Why Do Surfing Waves Break on the Shore? How Waves Travel

Every day, in countless locations around the globe, surfers grab their boards and head to the sea. They hope to arrive and see perfectly peeling waves, ideal for making turns, getting tubed, or even launching airs.

Surfing is a lifestyle, and it all revolves around waves, the tide, and weather conditions. This guide will help you understand the ins and outs of wave formation, the various types of waves, and what to do when a wave breaks on you while surfing.

The Basics of Surfing Wave Formation

In the most simple terms, wind forms ocean waves. Waves caused by a nearby storm create wind swells, while waves that travel long distances due to larger storms are known as ground swells.

The farther a wave travels, the larger and more powerful it will become. Waves that only travel a short distance to reach the shore are generally small and weak.

Surfers love ground swells, but many will surf wind swell waves too, as ground swells aren’t always present.

Factors Influencing Wave Breaks

The shallow coastline waters must be half as deep as the height of the wave for it to break. The wave becomes bigger, stronger, and faster as it travels across the ocean, but it slows when it comes over shallow water. The friction between the swell and the bottom of the sea results in a breaking wave.

What to do when a wave breaks on you surfing?
Skilled surfer gracefully conquering vast ocean surfing waves

A breaking wave continuously loses its speed and power. That’s why advanced surfers prefer to catch waves before they break. Beginners often prefer the mushy, forgiving whitewater.

Wave Types and How They Break

There are three main types of surf breaks: beach breaks, reefs, and points.

Waves at a beach break over a sandy bottom. The quality and shape of the wave depend on the sandbars along the bottom of the ocean. Some beach breaks are soft and gentle, while others offer hollow tubes.

Reef breaks are many surfers’ favorite type of wave. The wave breaks over a rocky or reef bottom. Again, the formation of the bottom determines the shape and quality of the wave.

Many reef breaks have deep channels alongside them where waves do not break. The channels make paddling back to the lineup easier. Some of the most legendary waves in the world, like Hollow Tree’s in the Mentawai Islands of Indonesia, are reef breaks.

Point breaks are also highly sought-after surf spots. They generally create long, peeling waves. Point breaks can often hold large swells without closing out, making them ideal for ground swell surf sessions.

Finding the Perfect Break Point for Surfing

Finding the right surf spots depends on your personal preferences and skill level. Beginner surfers will likely find soft beach breaks ideal, as they don’t have to worry about sharp reefs or rocky bottoms when they wipe out. However, it’s important to remember that some beach breaks create powerful and hollow waves. Choose one that suits your ability level.

What causes waves to become breakers?

Intermediate and advanced surfers may prefer reef breaks and point breaks, as they create longer, often higher-quality waves. Some points and reef breaks are soft, and others are heavy, breaking over shallow reef or rocks. Speak with local guides native to the area you plan to surf before choosing a surf spot. They can help you determine which break is best for your ability level.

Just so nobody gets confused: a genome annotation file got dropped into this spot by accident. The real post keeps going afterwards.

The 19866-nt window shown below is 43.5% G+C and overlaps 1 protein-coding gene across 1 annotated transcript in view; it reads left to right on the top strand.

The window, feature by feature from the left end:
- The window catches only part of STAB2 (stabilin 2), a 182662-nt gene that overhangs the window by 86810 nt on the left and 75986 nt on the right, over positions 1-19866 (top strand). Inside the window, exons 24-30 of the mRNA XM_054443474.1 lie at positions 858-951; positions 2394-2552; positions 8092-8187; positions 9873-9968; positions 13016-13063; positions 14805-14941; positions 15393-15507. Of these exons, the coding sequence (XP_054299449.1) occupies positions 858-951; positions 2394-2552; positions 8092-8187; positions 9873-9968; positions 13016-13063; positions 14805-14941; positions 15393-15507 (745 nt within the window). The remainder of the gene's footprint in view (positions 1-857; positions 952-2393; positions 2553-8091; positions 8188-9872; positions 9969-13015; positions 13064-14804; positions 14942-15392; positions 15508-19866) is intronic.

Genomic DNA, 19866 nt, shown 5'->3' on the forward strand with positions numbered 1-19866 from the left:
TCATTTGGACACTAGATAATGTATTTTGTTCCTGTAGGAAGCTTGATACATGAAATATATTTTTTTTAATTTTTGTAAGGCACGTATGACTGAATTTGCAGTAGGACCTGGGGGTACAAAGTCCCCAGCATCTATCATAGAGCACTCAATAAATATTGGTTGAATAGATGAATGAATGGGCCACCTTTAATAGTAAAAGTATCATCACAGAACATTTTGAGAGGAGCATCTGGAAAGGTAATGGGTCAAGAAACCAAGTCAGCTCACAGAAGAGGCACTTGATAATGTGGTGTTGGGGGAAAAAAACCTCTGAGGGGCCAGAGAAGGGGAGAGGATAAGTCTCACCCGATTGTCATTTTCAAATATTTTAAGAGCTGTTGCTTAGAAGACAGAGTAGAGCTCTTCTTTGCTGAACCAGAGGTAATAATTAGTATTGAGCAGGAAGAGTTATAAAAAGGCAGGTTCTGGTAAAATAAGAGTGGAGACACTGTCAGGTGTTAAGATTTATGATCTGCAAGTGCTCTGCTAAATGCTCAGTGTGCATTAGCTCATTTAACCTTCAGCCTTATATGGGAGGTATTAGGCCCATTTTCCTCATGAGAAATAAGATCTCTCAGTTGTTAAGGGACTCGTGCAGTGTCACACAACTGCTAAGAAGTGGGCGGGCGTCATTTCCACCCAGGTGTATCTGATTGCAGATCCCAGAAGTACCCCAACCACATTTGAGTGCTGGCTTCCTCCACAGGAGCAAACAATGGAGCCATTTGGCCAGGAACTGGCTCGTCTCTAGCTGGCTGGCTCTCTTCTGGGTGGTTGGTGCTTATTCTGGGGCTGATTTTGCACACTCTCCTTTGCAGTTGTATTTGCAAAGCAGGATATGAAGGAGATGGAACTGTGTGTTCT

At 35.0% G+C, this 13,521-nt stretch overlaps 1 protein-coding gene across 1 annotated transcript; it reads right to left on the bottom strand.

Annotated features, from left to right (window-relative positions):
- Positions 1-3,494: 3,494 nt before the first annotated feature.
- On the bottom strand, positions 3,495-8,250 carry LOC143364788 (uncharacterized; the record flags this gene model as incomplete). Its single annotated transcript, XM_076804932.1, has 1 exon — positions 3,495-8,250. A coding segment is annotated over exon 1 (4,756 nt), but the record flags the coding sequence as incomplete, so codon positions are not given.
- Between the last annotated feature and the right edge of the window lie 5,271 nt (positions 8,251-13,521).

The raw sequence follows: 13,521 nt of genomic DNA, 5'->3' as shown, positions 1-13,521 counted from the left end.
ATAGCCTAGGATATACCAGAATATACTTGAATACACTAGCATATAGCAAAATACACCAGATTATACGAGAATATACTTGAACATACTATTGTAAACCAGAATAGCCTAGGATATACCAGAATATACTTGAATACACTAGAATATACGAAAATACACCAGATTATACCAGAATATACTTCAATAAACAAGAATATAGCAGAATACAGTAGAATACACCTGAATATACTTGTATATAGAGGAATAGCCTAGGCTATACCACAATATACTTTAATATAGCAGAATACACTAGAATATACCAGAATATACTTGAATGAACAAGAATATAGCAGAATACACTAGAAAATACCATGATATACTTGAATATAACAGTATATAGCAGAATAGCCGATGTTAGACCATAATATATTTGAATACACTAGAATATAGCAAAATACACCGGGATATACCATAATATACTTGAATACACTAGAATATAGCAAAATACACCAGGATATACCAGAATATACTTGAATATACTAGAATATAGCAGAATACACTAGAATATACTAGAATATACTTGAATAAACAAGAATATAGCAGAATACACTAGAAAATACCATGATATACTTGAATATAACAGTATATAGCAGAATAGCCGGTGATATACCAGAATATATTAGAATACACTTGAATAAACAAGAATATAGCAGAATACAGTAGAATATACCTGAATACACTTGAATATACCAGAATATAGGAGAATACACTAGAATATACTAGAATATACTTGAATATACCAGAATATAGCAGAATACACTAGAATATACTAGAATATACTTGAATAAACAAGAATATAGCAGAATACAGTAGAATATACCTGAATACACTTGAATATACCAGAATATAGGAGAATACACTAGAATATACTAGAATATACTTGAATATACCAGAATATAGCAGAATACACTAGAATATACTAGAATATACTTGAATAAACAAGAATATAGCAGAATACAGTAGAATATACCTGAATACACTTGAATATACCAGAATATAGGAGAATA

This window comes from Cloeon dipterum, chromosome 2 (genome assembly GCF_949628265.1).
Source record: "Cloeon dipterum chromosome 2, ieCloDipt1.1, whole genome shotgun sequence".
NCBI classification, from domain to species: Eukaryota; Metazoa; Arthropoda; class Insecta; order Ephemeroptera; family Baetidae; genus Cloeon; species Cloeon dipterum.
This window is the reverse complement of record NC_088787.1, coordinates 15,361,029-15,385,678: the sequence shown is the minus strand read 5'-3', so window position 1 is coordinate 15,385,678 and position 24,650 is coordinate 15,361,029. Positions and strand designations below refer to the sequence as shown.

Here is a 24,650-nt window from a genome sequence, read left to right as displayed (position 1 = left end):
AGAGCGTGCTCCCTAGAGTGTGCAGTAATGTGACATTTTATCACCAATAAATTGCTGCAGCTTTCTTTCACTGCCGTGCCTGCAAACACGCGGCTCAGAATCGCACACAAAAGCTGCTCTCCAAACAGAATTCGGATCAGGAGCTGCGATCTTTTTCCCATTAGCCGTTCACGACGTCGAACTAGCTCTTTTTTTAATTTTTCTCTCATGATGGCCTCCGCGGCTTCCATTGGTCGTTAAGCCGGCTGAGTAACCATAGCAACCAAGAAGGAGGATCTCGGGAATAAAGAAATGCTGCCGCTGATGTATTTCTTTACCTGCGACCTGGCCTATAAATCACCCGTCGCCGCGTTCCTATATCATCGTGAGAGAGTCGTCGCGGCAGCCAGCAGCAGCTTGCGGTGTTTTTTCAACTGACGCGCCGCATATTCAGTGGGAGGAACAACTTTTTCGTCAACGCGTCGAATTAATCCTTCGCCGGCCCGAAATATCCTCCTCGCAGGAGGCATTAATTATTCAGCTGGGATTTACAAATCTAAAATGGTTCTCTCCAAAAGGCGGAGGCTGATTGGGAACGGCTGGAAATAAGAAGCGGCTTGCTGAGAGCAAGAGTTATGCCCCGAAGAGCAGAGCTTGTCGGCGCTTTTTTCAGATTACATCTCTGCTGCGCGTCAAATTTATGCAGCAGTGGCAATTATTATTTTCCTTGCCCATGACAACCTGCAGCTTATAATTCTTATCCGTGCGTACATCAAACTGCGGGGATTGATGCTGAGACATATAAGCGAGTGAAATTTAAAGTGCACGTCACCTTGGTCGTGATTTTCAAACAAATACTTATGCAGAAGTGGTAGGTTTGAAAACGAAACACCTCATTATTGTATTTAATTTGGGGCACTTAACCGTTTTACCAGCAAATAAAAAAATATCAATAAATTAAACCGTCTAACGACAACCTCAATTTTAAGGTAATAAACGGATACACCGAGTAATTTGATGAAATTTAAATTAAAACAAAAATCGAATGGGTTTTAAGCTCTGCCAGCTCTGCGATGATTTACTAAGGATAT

What To Do When a Wave Breaks on You

At some point in your surfing career, possibly on the very first day, a wave will break on you. It is bound to happen and is typically no reason to stress.

The best thing to do when a wave breaks on you is to remain calm and perform one of two maneuvers: a turtle roll or a duck dive. The turtle roll is ideal for anyone with a board that is too large or has too much volume to duck dive. It involves flipping your board over and holding onto it with two hands. Your body should hang under the water’s surface, perpendicular to your board.

Duck diving is an ideal way to get under a wave (or an entire set of waves) and out into the lineup. Use your foot or knee to push the board fully underwater, tucking underneath the wave to the other side.

Surfers must try to hang onto their boards whenever a wave crashes on them. Ditching your board and letting it hang behind you can be dangerous to other surfers and increase the chance of the board or leash breaking, putting you in a more difficult situation.

Experience the Most Thrilling Waves Break at Lances Right

Hollow Tree’s Resort, also known as Lance’s Right, is one of the most thrilling waves in the world. Located in Indonesia’s Mentawai Islands, it’s a barreling right-hand wave that wraps around the island, breaking over the reef. It’s an intermediate to advanced wave that is consistently named one of the top five in the world.

Why do waves break at the shoreline?
Breathtaking coastal scenery of Hollow Tree’s Resort

Hollow Tree’s Resort is a luxurious, accommodating resort located directly in front of Lance’s Right and a short drive or boat ride from 10 world-class waves. Whatever your surfing level may be, the expert guides at Hollow Tree’s Resort are dedicated to putting you on some of the best waves of your life. HT’s Resort is a premier destination for surfers looking for world class surfing experience.